Peter Green, the influential blues guitarist who co-founded British rock giants Fleetwood Mac, has died at the age of 73, his family's legal representatives announced on Saturday.
"It is with great sadness that the family of Peter Green announce his death this weekend, peacefully in his sleep," said a statement from Swan Turton solicitors.
"A further statement will be provided in the coming days."
The virtuoso blues/rock guitarist, described by B.B. King as having "the sweetest tone I ever heard..., the only one who gave me the cold sweats", formed Fleetwood Mac with drummer Mick Fleetwood in London in 1967.
He was behind songs such as "Albatross" and "Oh Well" that helped define the band's unique sound and propel them to worldwide fame.
Green also penned "Black Magic Woman", covered famously by Carlos Santana in 1970.
The same year, mental health issues and substance abuse forced him out of the band and he ended up sleeping rough and later underwent electro-convulsive therapy in hospital.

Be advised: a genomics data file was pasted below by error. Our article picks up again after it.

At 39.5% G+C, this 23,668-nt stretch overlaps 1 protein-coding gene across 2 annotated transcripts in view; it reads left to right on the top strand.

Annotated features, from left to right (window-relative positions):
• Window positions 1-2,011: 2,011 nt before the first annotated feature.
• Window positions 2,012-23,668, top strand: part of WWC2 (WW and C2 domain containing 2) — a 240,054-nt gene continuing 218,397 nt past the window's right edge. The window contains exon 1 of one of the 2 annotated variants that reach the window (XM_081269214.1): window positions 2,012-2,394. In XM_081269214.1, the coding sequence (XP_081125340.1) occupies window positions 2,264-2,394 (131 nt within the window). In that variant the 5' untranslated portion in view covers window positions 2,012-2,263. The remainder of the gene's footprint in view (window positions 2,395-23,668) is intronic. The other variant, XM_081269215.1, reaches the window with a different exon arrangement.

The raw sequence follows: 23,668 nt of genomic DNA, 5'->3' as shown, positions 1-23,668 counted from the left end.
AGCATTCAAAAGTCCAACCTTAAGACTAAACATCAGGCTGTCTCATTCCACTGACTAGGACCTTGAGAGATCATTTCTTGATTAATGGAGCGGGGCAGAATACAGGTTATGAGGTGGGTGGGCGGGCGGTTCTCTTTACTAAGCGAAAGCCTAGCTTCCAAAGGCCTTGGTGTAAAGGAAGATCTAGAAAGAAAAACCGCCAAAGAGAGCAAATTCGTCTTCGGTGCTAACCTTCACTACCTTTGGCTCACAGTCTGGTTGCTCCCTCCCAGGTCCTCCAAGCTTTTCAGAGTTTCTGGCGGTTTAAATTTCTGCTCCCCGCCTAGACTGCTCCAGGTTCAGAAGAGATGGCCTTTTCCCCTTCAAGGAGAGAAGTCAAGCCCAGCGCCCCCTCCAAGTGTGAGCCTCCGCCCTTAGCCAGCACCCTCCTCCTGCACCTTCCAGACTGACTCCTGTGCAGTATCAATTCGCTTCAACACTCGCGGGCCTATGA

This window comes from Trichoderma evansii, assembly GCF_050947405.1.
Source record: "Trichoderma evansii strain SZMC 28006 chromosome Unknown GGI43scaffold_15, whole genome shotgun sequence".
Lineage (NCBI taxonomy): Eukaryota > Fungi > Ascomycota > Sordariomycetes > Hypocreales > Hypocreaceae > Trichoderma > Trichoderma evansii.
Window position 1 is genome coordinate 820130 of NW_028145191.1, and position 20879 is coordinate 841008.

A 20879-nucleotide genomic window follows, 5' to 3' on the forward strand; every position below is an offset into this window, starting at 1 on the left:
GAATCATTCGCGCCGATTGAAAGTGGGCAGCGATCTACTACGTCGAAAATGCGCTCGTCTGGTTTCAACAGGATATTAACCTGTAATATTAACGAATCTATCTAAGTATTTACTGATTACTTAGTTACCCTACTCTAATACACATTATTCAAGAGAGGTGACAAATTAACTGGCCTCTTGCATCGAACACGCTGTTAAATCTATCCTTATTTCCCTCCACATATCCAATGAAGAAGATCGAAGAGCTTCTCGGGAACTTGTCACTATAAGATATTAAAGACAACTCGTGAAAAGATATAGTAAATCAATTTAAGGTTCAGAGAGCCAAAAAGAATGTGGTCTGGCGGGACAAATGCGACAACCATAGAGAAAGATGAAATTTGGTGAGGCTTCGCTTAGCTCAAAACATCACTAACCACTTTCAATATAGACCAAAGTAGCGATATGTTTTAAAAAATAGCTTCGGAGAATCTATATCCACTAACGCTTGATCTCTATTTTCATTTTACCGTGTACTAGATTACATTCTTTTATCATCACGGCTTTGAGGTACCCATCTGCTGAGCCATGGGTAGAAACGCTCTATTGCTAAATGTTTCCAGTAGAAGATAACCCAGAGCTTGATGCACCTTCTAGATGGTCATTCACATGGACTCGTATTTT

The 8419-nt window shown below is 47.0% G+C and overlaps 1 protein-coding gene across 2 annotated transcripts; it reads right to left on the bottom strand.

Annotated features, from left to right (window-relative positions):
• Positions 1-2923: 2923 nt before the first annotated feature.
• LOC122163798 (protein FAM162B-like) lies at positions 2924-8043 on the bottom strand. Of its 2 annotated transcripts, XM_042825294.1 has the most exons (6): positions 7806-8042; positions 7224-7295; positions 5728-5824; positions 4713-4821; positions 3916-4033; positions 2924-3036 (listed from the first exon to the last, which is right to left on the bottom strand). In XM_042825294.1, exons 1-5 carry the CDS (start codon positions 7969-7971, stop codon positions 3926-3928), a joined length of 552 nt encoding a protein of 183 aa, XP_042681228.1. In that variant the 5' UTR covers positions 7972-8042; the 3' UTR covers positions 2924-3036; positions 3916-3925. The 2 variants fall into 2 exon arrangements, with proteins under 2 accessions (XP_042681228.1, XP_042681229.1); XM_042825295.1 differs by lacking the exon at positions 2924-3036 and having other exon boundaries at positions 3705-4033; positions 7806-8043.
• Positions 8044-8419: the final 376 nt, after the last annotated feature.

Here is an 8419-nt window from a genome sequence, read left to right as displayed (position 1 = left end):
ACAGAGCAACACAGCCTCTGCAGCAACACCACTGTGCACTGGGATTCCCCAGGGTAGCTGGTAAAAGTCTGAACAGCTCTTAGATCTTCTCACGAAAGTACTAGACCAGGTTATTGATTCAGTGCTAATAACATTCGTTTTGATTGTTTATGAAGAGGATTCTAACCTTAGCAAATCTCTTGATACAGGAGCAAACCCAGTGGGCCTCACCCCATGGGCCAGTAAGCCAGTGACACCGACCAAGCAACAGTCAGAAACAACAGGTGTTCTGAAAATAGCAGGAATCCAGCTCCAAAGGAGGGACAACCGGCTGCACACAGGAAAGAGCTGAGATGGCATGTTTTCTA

Fleetwood drafted in Stevie Nicks, Lindsey Buckingham, John McVie and Christine McVie as the band went on to record iconic albums "Fleetwood Mac" and "Rumours".
Green, who was born in London's Bethnal Green into a Jewish family, was inducted into the Rock & Roll Hall of Fame in 1998, along with the rest of the band.
Singer/songwriter Cat Stevens paid tribute on Twitter to "the ineffable Peter Green", calling him "one of the unsung heroes of musical integrity, innovation and spirit.
"When I heard he left Fleetwood Mac in 1970 to get a real life and donate his wealth to charity, he became something of a model for me."
Legendary guitarist Pete Frampton called Green "one of the most tasteful guitar players ever".
Green is survived by daughter Rosebud from his brief marriage to Jane Samuels.